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LONDON (Reuters) - BT (BT.L) will cut 13,000 managerial and back-office jobs and move to a smaller London base in the latest attempt by the boss of Britain’s biggest telecoms group to rebuild from an accounting scandal and multiple pressures on its business.

Chief Executive Gavin Patterson said radical action was “absolutely critical” to ensure BT could deliver the next-generation fiber and mobile networks Britain needed.

“We need to make ourselves more efficient, we need to create oxygen within the business,” he told reporters on Thursday.

But a failure to hit a revenue target in the last quarter and a disappointing outlook for no growth in profit for a couple of years sent the shares down 9 percent to five-year lows.

Since he took the top job in 2013, Patterson has spent billions of pounds on TV sports rights, network investment and customer service improvements, all while trying to keep regulators, pension fund trustees and investors on side.

On top of that, fraud was discovered in Italy while the group was also blindsided by a downturn in corporate and public sector markets, undermining confidence in his leadership.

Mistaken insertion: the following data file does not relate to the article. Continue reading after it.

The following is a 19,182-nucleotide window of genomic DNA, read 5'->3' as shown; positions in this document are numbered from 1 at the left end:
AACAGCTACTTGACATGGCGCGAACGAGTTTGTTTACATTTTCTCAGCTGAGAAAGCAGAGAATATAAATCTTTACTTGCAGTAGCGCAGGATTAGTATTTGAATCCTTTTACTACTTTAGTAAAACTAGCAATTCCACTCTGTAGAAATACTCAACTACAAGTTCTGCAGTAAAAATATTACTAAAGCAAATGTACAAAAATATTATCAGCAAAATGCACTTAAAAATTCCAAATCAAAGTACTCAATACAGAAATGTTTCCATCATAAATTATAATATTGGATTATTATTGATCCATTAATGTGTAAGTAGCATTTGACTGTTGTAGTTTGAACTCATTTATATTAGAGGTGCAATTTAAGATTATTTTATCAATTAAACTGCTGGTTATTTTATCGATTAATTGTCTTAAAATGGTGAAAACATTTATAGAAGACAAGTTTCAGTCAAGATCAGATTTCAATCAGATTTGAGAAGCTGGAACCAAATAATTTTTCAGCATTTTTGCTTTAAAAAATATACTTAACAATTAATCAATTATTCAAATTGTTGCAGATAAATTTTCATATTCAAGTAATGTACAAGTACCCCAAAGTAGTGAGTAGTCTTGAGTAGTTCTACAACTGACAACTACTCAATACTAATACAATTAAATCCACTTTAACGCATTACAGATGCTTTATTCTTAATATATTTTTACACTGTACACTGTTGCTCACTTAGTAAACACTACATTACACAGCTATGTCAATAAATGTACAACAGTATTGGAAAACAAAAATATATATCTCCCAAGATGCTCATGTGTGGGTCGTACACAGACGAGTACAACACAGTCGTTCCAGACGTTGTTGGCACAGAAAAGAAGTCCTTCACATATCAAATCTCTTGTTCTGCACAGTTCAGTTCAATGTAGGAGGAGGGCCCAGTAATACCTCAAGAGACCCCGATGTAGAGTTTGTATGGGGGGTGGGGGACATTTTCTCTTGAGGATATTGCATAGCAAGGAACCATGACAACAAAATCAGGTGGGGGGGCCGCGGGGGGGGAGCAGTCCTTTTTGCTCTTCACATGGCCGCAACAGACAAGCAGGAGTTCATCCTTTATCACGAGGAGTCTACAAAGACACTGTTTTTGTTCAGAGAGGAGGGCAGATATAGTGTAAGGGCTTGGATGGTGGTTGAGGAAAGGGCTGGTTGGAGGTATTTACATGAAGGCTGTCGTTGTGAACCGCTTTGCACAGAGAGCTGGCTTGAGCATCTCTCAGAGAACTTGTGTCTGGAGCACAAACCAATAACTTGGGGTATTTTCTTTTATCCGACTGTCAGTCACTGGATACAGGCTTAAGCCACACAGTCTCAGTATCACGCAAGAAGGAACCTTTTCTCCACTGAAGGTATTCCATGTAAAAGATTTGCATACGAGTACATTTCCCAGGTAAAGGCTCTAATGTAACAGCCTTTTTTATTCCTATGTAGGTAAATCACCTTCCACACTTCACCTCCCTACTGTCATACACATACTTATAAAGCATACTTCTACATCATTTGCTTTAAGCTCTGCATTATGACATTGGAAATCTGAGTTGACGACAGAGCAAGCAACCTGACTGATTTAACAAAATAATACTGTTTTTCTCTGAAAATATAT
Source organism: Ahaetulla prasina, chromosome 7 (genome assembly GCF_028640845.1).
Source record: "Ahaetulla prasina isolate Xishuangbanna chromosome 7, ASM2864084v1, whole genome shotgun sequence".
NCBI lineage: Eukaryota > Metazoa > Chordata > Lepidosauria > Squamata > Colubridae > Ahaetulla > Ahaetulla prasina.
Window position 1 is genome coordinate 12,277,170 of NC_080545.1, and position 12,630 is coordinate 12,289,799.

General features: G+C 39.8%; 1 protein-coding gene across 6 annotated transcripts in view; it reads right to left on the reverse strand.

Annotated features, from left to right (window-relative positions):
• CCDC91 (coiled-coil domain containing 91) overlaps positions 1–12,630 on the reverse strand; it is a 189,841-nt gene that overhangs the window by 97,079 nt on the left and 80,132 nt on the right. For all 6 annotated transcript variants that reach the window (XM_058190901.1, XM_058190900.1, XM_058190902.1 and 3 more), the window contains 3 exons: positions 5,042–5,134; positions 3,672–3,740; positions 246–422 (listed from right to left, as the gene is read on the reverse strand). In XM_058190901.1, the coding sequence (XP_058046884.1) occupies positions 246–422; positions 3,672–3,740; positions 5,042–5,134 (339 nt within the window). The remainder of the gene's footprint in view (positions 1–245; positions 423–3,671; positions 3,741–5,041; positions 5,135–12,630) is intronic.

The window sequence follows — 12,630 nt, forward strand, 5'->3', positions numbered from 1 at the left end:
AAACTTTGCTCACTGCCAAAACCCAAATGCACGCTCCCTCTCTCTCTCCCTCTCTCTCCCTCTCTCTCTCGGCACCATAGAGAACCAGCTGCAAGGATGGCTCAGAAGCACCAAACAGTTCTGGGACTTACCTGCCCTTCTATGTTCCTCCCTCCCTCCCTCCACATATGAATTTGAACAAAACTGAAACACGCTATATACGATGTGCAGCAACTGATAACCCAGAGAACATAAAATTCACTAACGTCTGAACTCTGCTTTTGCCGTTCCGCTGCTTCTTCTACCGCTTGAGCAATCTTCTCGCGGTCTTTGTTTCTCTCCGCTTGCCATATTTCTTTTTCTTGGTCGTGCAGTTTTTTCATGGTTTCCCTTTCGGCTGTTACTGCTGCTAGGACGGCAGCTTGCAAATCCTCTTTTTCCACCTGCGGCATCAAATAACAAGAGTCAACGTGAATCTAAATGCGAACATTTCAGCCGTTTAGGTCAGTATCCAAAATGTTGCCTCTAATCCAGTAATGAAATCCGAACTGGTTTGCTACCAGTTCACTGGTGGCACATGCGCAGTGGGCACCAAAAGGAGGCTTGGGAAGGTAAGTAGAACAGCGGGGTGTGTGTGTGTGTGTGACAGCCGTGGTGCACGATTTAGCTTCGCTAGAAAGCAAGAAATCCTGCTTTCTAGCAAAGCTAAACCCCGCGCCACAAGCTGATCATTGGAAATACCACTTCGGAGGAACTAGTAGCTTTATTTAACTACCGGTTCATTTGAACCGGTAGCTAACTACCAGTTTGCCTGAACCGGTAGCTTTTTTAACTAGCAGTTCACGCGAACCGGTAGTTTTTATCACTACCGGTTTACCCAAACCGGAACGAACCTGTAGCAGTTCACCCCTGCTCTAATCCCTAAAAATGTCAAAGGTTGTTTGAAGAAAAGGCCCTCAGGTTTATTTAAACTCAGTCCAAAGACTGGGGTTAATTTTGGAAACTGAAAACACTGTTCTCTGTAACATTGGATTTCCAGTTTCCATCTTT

Patterson tried to placate shareholders by maintaining the full-year dividend on Thursday, and he also agreed a new pension funding plan.

Analysts at Bernstein called the earnings report “disappointing.”

“BT has now firmly gone from being a reasonably predictable growth story, an outlier in the incumbent landscape across Europe, to becoming a cost restructuring story,” they said.

“Quite a remarkable shift in fortunes with an outlook that is well shy of our expectations.”

MOVING HOME

Traders said guidance for the current financial year was lower than expected, while fourth-quarter revenue fell short of targets, showing the challenges facing Patterson as

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currensceneFLOGO WHTsquareThough not the oldest form of currency, some form of shell money appears to have been found on almost every continent. The shell most widely used worldwide as currency was the shell of Cypraea moneta, the money cowry.

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